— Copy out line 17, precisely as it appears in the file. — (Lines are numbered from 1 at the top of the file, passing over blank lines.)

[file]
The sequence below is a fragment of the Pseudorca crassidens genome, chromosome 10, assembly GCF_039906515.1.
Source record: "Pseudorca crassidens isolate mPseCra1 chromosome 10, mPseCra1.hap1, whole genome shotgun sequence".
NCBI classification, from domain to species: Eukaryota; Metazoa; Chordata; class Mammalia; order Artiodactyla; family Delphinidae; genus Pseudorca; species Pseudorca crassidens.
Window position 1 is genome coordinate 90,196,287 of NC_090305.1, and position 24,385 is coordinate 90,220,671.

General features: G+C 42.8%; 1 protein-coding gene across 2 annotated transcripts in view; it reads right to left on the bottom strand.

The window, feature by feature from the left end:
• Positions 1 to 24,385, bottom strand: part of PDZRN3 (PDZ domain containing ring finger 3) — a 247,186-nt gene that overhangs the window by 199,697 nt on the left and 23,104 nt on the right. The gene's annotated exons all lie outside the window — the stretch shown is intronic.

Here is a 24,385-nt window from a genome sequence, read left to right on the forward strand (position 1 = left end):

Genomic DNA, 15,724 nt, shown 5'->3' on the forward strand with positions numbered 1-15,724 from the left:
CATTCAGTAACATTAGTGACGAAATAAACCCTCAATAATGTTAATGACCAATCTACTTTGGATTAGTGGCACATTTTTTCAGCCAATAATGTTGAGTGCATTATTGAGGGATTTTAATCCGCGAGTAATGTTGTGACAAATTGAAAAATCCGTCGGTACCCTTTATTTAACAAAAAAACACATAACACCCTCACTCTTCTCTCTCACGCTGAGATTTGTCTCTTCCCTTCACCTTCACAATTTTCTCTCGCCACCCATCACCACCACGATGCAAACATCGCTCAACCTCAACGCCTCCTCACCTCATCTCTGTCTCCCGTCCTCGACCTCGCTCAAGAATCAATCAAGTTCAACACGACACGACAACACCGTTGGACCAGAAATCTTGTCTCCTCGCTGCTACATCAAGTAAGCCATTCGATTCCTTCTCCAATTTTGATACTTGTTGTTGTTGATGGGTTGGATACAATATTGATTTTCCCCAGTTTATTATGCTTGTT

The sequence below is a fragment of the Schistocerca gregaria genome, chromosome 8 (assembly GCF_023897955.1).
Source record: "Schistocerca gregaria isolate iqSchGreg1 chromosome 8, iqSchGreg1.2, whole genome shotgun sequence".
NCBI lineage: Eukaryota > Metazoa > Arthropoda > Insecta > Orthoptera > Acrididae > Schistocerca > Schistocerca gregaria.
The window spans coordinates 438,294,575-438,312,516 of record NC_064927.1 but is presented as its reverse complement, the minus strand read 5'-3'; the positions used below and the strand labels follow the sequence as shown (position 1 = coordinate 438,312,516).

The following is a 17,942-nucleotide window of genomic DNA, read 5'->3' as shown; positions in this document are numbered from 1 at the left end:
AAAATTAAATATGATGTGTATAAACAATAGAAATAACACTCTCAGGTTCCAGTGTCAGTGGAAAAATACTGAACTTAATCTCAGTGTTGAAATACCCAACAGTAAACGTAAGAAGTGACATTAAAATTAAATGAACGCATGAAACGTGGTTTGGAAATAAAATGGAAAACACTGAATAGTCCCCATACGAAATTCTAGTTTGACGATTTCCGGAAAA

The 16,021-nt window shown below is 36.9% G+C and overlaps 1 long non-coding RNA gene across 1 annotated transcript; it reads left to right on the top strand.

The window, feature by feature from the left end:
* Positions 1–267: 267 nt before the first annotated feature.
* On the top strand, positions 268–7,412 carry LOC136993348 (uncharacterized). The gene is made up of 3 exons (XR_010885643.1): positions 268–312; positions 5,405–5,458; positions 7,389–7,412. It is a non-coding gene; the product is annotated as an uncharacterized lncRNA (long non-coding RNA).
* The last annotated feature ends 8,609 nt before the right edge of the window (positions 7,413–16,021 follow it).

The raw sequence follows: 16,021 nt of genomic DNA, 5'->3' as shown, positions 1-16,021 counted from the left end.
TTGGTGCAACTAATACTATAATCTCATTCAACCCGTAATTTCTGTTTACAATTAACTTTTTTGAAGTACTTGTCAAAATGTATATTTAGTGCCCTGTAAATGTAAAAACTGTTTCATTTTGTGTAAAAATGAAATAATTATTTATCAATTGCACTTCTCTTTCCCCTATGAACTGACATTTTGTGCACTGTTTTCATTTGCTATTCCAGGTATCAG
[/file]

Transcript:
The 16,021-nt window shown below is 36.9% G+C and overlaps 1 long non-coding RNA gene across 1 annotated transcript; it reads left to right on the top strand.